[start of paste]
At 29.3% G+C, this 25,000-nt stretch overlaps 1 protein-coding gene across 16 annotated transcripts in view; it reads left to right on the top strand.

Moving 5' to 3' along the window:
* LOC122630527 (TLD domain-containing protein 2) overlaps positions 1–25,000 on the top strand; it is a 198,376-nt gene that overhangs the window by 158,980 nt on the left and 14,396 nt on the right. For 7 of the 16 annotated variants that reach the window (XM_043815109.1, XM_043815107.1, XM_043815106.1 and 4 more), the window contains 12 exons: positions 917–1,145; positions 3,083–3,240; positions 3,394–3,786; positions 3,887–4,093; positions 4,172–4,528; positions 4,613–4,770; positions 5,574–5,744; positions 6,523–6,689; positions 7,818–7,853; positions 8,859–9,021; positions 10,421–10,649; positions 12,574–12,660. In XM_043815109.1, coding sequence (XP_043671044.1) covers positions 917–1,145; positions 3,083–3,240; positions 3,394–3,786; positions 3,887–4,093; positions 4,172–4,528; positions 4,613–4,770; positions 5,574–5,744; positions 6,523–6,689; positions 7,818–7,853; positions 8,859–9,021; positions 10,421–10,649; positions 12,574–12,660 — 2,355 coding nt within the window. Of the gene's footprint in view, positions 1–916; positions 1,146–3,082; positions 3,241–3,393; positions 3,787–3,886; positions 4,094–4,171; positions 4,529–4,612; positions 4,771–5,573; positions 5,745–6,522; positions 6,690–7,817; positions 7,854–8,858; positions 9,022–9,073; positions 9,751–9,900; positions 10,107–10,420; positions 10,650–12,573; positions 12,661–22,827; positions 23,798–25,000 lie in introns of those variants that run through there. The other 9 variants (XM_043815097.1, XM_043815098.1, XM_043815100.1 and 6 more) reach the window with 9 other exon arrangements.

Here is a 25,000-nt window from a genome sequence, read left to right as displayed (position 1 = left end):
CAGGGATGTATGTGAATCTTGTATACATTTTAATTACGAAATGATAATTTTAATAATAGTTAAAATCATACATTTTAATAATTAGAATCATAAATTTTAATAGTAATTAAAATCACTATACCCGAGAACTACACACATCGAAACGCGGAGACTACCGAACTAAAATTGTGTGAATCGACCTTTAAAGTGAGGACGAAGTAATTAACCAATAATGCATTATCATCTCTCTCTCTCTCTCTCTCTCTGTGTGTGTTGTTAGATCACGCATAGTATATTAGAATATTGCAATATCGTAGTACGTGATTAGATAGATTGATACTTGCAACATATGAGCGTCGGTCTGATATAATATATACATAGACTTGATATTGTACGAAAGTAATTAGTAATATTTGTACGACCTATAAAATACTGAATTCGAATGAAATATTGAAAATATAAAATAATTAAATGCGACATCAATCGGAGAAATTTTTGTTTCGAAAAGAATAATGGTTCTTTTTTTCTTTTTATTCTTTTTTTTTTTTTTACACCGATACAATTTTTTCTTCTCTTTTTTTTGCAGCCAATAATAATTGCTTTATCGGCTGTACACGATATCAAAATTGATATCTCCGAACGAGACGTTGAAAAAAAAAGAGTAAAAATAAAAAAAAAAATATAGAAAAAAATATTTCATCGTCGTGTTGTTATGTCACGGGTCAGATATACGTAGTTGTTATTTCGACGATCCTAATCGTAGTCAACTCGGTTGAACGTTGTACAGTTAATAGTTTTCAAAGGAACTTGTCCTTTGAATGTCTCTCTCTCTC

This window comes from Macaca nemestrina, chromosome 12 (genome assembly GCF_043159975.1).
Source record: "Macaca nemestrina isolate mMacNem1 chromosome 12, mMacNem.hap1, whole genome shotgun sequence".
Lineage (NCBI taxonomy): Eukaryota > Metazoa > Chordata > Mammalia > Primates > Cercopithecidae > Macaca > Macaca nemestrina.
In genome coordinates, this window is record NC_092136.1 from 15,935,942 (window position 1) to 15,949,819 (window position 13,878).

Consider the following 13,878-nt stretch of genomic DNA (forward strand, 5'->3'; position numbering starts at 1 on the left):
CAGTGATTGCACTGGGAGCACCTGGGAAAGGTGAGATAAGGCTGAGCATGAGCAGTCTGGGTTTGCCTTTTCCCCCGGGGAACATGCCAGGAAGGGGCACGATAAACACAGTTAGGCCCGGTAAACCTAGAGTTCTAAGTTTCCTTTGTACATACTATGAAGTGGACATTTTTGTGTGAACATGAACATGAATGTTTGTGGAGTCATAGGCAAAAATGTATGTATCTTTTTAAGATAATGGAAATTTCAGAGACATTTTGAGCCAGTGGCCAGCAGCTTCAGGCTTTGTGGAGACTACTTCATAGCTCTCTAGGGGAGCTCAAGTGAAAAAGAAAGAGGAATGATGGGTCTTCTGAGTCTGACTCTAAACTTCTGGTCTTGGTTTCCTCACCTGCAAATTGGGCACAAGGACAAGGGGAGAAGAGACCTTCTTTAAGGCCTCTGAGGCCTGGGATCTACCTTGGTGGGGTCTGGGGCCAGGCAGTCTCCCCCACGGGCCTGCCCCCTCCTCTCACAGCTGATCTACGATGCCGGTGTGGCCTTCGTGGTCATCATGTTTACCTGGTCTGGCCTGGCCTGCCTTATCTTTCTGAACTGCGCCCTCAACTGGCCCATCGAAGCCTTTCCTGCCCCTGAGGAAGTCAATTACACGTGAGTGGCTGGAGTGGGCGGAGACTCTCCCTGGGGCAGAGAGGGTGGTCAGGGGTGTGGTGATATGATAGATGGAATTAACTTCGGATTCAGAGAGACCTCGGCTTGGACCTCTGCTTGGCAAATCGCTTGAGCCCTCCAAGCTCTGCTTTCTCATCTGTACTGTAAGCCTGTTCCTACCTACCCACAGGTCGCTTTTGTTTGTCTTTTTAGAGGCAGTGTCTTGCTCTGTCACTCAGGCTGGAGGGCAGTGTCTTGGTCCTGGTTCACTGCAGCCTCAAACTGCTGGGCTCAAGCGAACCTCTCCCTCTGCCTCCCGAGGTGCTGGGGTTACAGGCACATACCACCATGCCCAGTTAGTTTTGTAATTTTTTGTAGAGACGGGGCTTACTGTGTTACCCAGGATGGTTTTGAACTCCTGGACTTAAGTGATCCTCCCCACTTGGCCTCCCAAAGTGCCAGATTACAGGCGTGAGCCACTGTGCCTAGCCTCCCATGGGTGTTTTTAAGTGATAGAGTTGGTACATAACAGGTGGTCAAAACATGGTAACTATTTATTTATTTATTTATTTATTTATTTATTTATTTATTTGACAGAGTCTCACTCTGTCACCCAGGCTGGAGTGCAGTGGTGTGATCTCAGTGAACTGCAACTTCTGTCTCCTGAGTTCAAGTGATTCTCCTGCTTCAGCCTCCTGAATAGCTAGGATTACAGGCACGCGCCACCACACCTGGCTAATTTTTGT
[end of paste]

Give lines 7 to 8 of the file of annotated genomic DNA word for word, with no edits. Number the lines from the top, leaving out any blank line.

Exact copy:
Source record: "Macaca nemestrina isolate mMacNem1 chromosome 12, mMacNem.hap1, whole genome shotgun sequence".
Lineage (NCBI taxonomy): Eukaryota > Metazoa > Chordata > Mammalia > Primates > Cercopithecidae > Macaca > Macaca nemestrina.